This is not educational reform, it's a House of Mirrors.
David M. Clark
Westminster, Dec. 5
David M. Clark Westminster, Vt.
Posted Friday, November 30, 2018
To the editor,
Back when America was Great, the three legs of the milk stool of Vermont democracy were town government, the fire dept and the schools, and we all came together in common cause at town meeting to decide how best to utilize them. Cut off one of those legs and that milk stool will no longer stand, and that is exactly what will happen if the saboteurs behind the Act 46 forced school mergers now being imposed get their way.
And now, after having taken out the compliant and the willing, they are about to try to decimate the unwilling, citing the Orwellian mantra of “Equity, Accountability & Transparency,” which in this case actually means “None of the above.”
Schools cost a lot of money, and there’s a reason for that. Because in the 21st century the schools have become the primary social-services safety net for the ages 3 through 21 population, those needs are often times severe, and, oh by the way, we also have to teach school. These sobering facts not withstanding, the towns and communities have continued to support those schools and their mission of educating all comers regardless of need, and have willingly continued to do that in spite of last year’s double cross on the part of Gov. Phil Scott, when for the purpose of making a political grandstand play long after school budgets were set, he ratcheted two cents off the state-wide property tax and simply left it to the towns to somehow come up with the difference.
This is the sort of backroom dealing which is taking place right now. You don’t have to dig down very far underneath the facade of some of the outside agitators with noble sounding names like “A Stronger Vermont,” to discover the malignant hand of the Koch Brothers, who are hell bent just now on uprooting the bedrock Vermont value of town meeting direct democracy.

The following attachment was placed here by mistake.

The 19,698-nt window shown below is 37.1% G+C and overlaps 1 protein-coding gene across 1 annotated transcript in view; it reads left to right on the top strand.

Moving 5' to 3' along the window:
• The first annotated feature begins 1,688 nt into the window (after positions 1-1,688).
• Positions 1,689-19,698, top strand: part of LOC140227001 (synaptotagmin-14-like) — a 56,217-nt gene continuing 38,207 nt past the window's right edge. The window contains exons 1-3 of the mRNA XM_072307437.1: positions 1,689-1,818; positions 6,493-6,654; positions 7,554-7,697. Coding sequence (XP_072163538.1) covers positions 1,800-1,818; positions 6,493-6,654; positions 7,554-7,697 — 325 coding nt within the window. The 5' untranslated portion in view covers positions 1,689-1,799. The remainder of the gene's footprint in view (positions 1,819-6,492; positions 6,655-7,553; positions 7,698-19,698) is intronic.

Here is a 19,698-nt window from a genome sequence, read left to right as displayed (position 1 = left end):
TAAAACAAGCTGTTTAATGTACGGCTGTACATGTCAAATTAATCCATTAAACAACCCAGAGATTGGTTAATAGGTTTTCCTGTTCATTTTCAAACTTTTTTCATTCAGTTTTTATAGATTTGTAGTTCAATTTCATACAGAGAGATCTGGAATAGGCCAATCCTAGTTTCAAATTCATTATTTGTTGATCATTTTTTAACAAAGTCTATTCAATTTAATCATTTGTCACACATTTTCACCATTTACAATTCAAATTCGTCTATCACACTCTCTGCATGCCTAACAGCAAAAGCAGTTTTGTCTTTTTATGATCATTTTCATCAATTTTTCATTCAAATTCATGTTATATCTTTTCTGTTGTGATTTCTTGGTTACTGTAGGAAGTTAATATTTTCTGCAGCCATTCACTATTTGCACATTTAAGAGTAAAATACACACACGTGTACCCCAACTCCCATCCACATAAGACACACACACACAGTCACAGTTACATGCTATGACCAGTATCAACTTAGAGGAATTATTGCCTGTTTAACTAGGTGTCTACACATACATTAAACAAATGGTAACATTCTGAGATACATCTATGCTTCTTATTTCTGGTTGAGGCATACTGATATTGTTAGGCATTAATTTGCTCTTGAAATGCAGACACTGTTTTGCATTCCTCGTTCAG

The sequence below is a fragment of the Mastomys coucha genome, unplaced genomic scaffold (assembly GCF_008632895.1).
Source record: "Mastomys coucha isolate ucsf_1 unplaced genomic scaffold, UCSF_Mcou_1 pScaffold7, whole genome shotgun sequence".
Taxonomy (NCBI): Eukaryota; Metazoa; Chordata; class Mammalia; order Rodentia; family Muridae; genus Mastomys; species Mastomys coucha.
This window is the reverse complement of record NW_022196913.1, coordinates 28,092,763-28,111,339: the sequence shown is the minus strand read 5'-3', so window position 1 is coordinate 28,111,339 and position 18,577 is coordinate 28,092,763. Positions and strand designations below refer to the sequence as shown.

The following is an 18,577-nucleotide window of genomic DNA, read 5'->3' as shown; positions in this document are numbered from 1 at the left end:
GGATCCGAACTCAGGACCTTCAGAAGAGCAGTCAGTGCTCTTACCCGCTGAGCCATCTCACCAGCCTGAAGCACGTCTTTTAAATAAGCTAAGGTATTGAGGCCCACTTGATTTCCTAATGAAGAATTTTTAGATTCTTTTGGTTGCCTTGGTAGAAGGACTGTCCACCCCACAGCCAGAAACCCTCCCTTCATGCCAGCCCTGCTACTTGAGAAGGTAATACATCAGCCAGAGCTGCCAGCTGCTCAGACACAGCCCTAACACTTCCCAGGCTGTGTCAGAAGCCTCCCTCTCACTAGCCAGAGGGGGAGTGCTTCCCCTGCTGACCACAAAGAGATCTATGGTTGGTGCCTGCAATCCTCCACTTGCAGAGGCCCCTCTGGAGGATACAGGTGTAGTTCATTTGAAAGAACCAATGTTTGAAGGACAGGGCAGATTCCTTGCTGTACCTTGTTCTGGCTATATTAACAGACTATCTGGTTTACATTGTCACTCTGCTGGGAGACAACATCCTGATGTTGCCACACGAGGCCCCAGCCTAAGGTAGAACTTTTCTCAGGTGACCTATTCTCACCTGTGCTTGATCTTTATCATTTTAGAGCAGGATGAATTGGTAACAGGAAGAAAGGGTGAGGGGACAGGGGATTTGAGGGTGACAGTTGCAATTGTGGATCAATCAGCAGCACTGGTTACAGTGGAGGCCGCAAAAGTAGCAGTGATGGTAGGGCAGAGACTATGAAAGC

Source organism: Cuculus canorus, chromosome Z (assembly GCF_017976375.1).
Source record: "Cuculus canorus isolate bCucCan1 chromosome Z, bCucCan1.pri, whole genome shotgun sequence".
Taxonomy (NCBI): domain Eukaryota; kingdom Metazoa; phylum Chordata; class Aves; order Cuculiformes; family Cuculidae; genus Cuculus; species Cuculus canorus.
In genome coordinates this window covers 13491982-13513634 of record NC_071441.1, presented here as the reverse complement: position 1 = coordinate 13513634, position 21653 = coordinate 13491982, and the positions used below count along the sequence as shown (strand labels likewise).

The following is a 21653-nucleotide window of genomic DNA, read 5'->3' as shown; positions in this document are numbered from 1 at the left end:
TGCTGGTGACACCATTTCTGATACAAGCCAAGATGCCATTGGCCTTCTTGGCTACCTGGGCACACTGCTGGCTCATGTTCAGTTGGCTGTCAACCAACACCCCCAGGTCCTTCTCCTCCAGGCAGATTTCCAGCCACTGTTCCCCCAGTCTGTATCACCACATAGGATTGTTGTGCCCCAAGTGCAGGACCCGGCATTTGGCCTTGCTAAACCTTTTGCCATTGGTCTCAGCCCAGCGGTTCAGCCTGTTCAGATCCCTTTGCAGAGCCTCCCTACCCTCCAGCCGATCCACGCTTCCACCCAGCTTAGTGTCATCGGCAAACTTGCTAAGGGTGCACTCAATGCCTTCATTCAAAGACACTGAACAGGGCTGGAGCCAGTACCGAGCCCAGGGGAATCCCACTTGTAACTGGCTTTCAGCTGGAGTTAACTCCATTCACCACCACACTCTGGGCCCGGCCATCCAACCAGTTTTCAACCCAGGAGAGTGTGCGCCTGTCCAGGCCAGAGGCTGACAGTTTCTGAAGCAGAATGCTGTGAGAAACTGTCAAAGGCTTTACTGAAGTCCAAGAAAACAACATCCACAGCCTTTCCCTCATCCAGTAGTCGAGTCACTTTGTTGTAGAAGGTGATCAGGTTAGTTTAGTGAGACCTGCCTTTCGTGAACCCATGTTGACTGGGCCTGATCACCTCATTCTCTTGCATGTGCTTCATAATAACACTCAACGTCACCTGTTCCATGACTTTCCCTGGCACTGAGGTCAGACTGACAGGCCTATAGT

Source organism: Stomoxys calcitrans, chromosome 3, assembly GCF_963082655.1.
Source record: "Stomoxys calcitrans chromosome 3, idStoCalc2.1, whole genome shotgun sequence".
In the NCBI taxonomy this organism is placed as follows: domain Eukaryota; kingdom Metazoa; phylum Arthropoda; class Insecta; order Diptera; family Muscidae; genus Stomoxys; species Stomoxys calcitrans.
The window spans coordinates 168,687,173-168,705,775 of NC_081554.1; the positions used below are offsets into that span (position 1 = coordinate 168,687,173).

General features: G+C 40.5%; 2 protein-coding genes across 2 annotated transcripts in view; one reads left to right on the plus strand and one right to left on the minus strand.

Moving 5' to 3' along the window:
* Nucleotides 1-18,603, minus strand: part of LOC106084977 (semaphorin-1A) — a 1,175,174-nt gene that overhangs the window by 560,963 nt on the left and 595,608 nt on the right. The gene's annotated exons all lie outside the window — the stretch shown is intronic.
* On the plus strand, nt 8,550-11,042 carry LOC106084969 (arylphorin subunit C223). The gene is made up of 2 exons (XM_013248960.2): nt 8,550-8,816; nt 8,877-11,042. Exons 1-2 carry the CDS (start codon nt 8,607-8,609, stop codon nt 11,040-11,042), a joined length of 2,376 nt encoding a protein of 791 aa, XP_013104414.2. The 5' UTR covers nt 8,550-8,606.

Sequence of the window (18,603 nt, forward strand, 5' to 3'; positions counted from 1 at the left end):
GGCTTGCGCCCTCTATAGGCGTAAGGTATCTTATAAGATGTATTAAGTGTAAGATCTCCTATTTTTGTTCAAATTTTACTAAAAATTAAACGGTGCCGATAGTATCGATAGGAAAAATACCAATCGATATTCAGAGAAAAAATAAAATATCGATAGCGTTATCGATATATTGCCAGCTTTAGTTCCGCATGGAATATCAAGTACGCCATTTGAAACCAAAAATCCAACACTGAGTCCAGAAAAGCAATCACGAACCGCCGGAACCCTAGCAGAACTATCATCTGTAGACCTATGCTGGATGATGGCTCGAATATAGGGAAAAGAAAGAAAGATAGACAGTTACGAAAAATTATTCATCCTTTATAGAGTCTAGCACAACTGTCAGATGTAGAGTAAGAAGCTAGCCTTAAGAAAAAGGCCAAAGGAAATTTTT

When communities no longer run their schools, that all important third leg of Vermont democracy will be gone and those who place private gain over public good will have had their way.
David M. Clark
Sue Minter lost the last gubernatorial election to Phil Scott because she couldn’t keep the Democratic National Committee out of my mailbox. Phil Scott won because he ran a dignified campaign, in spite of his ridiculous “No New Taxes” pledge.
However, somewhere along the line, the conservative Republican national apparatus got to Phil Scott. Some of us saw it coming when he appointed Jason Gibbs as his chief of staff.
Vermont has very quietly become a battleground for the Koch Brothers ALEC organization and their national agenda. Don’t for a minute think otherwise.
The warning signs became obvious last year at this time when, without trying very hard, Phil bent the Democratic legislative leadership over backwards and they caved to his demand to burnish that campaign pledge with a 2-cent rollback on the statewide education property tax.
It sounded good if you didn’t look at it too hard but, in the end, all it accomplished was to kick the tax burden back on the towns. This year, we’re looking at the same play but this time, the governor’s office has adopted a page from the Republican National Committee playbook by claiming that he can balance the budget by using a future revenue stream to pay for it. This is an exercise in the economic theory known as “Magical Thinking.”
But there’s more at stake here than immediately meets the eye. Last week, a pop-up ad running on local newspaper websites featured a resolute looking Governor Scott and the message, “Democrats wanted to raise millions in new taxes. Phil Scott said NO.” The ad was sponsored by a Vermont political action committee operating from the Washington, D.C., street address of the Republican Governors Association. What a surprise.
If you think that as long as you’re tuned to VPR while you’re riding around in your Volvo or Subaru, that your democracy is safe, let me tell you, it isn’t.
The consolidation of schools under Act 46 is simply one overt symptom of a consolidation of power that is now underway in Vermont. It is an attack on the bedrock Vermont values embedded in our town meeting-style direct democracy. Start small, spin big. It’s already working on the national level. Let’s make sure it doesn’t gain traction here.
David M. Clark